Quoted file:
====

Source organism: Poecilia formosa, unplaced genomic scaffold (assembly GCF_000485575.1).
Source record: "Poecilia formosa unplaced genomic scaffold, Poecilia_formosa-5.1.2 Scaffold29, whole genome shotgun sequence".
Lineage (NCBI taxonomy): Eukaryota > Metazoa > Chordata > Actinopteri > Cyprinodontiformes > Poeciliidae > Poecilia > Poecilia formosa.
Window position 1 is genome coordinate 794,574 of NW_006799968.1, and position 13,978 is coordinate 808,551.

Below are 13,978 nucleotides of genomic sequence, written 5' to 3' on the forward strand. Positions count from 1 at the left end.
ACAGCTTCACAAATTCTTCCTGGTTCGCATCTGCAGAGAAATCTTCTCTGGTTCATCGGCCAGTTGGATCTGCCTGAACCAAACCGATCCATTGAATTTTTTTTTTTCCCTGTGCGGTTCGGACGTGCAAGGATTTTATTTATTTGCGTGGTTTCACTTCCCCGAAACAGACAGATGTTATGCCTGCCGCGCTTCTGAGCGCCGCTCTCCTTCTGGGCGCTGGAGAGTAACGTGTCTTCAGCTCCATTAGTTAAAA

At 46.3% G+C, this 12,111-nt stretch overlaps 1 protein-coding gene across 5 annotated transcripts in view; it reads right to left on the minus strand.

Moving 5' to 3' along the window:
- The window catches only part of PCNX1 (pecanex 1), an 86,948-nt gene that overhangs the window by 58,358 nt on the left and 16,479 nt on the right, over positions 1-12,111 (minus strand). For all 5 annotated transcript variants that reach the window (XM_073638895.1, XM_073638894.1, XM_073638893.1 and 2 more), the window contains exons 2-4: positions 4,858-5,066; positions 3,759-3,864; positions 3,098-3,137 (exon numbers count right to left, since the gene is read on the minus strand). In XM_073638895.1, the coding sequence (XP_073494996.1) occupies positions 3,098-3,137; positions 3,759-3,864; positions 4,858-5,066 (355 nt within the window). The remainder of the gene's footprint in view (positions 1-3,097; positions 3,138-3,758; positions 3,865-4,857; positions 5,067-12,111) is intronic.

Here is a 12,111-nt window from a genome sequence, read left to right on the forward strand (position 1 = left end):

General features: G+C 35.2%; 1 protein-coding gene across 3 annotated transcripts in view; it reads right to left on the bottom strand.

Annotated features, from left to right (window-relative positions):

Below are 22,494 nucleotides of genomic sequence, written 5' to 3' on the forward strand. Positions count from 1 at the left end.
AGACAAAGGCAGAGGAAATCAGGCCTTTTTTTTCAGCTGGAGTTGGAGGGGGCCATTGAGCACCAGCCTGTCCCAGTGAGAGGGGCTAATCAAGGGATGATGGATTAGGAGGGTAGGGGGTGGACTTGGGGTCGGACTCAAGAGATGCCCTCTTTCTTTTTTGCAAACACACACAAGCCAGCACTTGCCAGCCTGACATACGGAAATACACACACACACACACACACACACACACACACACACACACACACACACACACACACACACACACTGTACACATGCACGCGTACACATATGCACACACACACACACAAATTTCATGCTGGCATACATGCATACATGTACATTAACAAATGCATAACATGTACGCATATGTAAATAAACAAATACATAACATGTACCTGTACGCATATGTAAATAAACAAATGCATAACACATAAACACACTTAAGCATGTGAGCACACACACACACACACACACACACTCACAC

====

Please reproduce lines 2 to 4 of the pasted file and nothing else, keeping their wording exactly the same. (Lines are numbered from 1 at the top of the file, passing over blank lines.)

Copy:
Source record: "Poecilia formosa unplaced genomic scaffold, Poecilia_formosa-5.1.2 Scaffold29, whole genome shotgun sequence".
Lineage (NCBI taxonomy): Eukaryota > Metazoa > Chordata > Actinopteri > Cyprinodontiformes > Poeciliidae > Poecilia > Poecilia formosa.
Window position 1 is genome coordinate 794,574 of NW_006799968.1, and position 13,978 is coordinate 808,551.